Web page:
The rules governing service of pleadings and other court documents are found in two separate chapters of part 2 of the Code of Civil Procedure. Chapter 4 of title 5, commencing with section 413.10, prescribes the method for service of summons; chapter 5 of title 14, beginning with section 1010, specifies the method of serving “notices and other papers.” Commentators have suggested that “(b)ecause the court in which the action is pending has jurisdiction over a defendant who has been properly served with summons (Code Civ.Proc., s 410.50), plaintiff need not obtain an additional summons to serve that defendant when the complaint has been amended. Service in such cases is made without summons, usually by mailing a copy of the amended complaint to defendant or his attorney.” (1 Cal. Civil Procedure Before Trial (Cont.Ed.Bar 1977) s 8.14, p. 300. See also, Witkin, Cal.Procedure (2d ed.) Actions, s 607, p. 1411, and Pleading, s 17, pp. 1703-1704.)

It is undoubtedly true that a defendant need only be served with summons once3 and that service of an amended complaint by mail under Code of Civil Procedure section 1012 is sufficient where the defendant has made an appearance in the action. However, section 1014 provides: “After appearance, a defendant or his attorney is entitled to notice of all subsequent proceedings of which notice is required to be given. Where a defendant has not appeared, service of notice or papers need not be made upon him.” And section 1010 provides: “No bill of exceptions, notice of appeal, or other notice or paper, other than amendments to the pleadings, or an amended pleading, need be served upon any party whose default has been duly entered or who has not appeared in the action or proceeding.”

In view of the well-established rule, reflected in section 1010, that an amendment of substance must be served before a valid default may be entered, what are we to make of the provision of section 1014 that service of “notice or papers” is not required upon a defendant who has not appeared? We are of the opinion that this language suggests that in this one situation the amended complaint does not belong to the category of “notice or papers” and that service is not governed by sections 1010-1020.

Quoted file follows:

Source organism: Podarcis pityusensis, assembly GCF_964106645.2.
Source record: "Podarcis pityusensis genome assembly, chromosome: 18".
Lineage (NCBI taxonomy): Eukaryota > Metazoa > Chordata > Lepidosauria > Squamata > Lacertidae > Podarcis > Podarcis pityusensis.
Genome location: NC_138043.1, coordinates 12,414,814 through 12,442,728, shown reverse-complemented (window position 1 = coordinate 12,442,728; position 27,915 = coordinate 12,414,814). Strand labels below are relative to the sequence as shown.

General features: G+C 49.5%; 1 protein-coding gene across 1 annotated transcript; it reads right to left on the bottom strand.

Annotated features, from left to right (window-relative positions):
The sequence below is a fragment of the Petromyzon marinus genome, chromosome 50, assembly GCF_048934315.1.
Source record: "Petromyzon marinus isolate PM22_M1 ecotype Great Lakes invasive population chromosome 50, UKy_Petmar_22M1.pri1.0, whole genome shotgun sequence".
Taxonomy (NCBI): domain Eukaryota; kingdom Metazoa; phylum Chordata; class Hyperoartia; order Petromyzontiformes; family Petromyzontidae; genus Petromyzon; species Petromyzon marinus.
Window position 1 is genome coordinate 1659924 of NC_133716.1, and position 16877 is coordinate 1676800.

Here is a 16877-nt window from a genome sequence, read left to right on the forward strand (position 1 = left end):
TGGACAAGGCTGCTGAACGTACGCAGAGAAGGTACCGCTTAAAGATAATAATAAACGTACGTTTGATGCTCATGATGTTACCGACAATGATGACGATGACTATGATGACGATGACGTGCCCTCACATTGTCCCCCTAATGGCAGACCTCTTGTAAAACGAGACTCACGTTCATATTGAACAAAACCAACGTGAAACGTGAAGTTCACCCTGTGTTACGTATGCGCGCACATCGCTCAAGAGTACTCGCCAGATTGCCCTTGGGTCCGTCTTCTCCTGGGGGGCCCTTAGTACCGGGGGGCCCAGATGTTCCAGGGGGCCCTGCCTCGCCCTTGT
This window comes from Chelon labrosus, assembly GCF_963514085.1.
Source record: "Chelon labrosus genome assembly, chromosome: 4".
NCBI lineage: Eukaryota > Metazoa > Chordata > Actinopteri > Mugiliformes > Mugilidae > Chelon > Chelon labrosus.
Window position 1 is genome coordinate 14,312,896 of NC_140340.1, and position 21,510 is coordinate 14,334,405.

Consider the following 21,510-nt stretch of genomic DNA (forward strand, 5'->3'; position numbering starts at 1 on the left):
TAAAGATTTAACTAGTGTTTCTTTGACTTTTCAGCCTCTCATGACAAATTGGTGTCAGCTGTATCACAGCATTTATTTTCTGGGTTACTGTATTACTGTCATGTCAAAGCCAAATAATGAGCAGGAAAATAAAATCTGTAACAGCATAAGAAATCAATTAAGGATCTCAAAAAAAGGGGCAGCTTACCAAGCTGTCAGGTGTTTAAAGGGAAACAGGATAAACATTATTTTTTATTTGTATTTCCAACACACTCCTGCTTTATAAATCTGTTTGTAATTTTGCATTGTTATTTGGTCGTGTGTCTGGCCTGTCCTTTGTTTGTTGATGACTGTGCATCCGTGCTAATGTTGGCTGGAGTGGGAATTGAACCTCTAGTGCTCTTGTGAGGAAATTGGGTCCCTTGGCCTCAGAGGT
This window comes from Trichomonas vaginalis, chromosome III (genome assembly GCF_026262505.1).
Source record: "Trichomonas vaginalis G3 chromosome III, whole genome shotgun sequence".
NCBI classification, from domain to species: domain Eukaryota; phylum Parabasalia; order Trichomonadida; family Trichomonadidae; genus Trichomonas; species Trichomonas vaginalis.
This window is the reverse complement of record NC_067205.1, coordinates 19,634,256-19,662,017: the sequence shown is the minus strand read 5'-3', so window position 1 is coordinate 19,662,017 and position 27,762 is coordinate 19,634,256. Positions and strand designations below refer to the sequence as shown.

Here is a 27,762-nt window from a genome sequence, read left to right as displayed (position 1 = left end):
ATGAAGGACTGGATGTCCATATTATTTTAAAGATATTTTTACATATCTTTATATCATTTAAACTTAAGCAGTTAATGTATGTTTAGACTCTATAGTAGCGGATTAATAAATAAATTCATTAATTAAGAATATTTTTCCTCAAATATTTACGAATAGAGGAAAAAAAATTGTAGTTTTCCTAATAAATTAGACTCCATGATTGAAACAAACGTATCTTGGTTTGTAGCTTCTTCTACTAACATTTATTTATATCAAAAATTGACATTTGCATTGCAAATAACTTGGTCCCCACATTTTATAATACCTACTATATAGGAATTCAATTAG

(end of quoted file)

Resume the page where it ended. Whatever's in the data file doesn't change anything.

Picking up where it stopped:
Our conclusion is fortified by examination of the Federal Rules of Civil Procedure. While these rules have no force in our state courts, of course, they are widely respected as examples of fair and efficient procedure. Subdivision (a) of rule 5 provides, in relevant part: “No service need be made on parties in default for failure to appear except that pleadings asserting new or additional claims for relief against them shall be served upon them in the manner provided for service of summons in Rule 4.” (Emphasis supplied.) A commentator has written: “It should be noted that Rule 5(a) expressly requires pleadings asserting new or additional claims for relief against parties in default for failure to appear to be served upon them in the manner prescribed for the service of summons in Rule 4. This requirement is based on notions of fairness, namely, that a party should receive notice of all claims for relief upon which judgment may be entered against him.” (2 Moore's Federal Practice (1964) s 5.05, p. 1338.)

We are persuaded that this provision is a wise one and one which we should follow in resolving the ambiguities in our own statutes.